2. Check Out the KTOWN Night Market
Koreatown, Koreatown - when the lights are low: The KTOWN Night Market is that heady and headstrong manifestation of Asian night markets, which are the part of the cosmopolitan experience falling squarely between the celebratory and the revelatory. More than 100 street vendors will purvey a gustatory experience anchored in Korean cuisine but spanning the Asian continent, turning on your taste buds' receptors for that magnificent umami you've heard so much about. There will be DJs and K-pop singers, art exhibits, a K-pop workshop and "Food Truck Alley," which will include three seasons' worth of winners of Food Network's The Great Food Truck Race, plus mainstays such as Jogasaki Sushi Burrito and Cool Haus. Because there's not much better after spicy food than ice cream. Robert F. Kennedy Community Schools, 701 S. Catalina St., Koreatown; Fri., April 18, 4 p.m.-mid.; Sat., April 19, 2 p.m.-mid.; free. ktownnightmarket.com. - David Cotner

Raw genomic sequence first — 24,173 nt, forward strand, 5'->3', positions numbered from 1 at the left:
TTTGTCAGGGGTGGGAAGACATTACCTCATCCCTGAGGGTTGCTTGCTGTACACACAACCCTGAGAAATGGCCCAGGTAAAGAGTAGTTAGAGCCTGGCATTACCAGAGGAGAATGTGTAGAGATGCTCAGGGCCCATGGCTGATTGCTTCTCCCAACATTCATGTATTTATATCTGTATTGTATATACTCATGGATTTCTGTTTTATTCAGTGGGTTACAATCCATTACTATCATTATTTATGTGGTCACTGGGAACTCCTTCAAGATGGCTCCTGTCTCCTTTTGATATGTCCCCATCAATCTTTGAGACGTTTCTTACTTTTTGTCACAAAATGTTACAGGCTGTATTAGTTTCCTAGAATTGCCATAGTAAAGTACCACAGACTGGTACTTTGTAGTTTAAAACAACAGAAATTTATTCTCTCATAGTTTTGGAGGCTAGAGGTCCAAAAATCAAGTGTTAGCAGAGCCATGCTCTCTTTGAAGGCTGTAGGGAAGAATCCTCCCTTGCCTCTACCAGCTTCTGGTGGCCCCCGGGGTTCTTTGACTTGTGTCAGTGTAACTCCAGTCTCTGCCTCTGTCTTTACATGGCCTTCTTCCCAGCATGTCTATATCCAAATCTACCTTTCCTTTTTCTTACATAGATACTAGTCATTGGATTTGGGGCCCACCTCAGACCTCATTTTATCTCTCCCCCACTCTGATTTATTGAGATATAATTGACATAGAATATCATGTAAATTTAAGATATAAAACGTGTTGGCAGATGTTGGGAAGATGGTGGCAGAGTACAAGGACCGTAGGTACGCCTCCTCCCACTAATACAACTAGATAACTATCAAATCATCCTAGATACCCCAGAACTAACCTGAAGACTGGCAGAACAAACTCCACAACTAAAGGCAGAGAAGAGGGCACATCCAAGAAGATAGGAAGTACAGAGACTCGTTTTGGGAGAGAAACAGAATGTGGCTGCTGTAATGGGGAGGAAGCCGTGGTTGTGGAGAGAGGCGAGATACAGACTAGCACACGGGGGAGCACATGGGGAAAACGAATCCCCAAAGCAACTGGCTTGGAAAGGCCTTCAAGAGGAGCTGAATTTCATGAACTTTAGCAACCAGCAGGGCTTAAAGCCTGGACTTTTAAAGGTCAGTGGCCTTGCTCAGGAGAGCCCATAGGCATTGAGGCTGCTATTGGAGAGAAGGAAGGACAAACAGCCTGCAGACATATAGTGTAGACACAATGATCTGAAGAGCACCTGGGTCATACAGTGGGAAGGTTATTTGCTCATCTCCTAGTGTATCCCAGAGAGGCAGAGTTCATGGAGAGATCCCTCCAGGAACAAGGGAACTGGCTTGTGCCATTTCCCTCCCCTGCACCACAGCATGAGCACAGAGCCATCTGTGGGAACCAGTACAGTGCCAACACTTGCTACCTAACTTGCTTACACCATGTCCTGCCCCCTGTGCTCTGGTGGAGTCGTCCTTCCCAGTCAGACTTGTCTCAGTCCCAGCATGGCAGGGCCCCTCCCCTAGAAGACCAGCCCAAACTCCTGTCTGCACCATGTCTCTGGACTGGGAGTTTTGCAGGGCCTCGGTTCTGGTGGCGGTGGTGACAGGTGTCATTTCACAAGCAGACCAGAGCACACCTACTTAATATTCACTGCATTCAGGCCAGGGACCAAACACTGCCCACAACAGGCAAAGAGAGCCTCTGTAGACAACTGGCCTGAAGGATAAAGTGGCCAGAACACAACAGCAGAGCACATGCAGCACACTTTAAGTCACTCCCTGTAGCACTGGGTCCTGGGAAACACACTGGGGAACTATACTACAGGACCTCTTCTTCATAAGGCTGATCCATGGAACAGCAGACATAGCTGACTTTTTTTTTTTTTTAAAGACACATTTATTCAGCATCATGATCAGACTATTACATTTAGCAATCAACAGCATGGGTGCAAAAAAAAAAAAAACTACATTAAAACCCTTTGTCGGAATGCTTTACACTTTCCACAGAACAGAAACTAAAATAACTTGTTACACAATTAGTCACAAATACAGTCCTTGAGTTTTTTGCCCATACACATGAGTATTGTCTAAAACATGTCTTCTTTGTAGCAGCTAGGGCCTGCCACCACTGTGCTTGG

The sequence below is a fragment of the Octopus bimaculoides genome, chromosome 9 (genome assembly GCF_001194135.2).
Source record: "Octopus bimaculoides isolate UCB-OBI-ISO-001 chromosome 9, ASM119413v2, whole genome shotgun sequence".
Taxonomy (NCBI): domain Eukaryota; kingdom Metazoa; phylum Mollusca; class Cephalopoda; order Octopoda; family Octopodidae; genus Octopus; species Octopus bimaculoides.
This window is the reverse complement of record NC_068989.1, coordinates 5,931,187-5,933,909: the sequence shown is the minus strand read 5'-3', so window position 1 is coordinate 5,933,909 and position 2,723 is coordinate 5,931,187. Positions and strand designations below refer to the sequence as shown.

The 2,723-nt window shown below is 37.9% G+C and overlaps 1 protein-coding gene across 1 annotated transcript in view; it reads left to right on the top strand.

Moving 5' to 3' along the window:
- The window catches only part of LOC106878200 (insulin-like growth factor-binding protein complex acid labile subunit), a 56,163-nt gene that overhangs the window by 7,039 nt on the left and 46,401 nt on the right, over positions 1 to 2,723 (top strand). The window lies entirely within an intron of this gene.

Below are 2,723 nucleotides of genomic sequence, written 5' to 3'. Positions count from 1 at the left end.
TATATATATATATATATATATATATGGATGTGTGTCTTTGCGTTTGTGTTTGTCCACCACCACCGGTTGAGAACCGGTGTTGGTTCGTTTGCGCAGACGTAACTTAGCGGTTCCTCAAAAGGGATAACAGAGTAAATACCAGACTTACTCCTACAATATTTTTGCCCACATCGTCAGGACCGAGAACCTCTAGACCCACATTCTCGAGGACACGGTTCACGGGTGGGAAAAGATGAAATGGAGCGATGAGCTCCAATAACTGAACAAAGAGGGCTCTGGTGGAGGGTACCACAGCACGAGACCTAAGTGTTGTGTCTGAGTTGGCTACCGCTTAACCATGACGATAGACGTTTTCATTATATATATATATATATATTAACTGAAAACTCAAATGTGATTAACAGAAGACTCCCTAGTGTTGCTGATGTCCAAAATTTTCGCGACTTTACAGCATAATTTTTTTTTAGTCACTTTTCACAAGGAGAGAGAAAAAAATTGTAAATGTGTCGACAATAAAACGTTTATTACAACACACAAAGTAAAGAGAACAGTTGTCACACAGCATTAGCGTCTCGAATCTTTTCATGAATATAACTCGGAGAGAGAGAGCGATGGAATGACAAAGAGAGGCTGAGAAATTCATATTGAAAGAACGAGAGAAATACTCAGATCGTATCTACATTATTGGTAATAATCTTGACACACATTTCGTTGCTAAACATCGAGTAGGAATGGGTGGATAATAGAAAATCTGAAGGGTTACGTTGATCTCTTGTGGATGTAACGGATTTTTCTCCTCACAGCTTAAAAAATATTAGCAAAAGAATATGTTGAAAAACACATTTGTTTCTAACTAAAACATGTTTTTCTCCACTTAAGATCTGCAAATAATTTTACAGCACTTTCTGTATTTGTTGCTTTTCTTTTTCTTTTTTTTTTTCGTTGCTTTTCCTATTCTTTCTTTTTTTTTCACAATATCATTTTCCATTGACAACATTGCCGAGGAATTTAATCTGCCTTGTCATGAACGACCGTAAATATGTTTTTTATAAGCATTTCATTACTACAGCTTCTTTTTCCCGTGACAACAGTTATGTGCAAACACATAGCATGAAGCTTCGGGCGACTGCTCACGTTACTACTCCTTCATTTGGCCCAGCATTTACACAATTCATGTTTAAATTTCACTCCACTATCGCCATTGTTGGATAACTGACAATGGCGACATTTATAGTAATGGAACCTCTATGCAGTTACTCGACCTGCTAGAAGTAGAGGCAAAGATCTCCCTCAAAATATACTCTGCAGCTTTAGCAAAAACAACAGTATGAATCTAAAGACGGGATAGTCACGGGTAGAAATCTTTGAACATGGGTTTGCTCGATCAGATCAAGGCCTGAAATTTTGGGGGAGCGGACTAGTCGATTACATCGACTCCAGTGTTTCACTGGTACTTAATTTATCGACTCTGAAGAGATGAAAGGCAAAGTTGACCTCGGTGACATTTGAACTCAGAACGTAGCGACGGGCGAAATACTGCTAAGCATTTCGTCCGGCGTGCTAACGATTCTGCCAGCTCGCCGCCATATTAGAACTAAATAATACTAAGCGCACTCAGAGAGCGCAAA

See also: 30 Free Things to Do in L.A. Any Time
3. See a Screening
The Academy of Motion Picture Arts & Sciences earlier this month screened The Decline of Western Civilization Part II: The Metal Years, Penelope Spheeris' 1988 look at hair metal along the Sunset Strip. Tonight, see the documentaries that bookend the filmmaker's L.A. music trilogy: The Decline of Western Civilization and The Decline of Western Civilization Part III. Released in 1981, Part I follows early punk bands X, Black Flag, The Germs, Circle Jerks, Fear and Alice Bag Band; watching Darby Crash's shambolic performance, and the now - 60-something Lee Ving berate the crowd and get spat on, is worth the price of admission. Seven years later, Part III returns to the scene, focusing less on the music and more on the nihilistic, homeless gutter punks who live and perish on the streets (two of Spheeris' subjects died before the movie's 1998 release). If you like your punk with safety pins, scabies and cigarette burns, this is the place to be. Spheeris and Ving will appear in person after the screenings. Los Angeles County Museum of Art, 5905 Wilshire Blvd., Mid-Wilshire; Fri., April 18, 7:30 p.m & 9:40 p.m.; $5, $3 students. (323) 857-6010, lacma.org. - Siran Babayan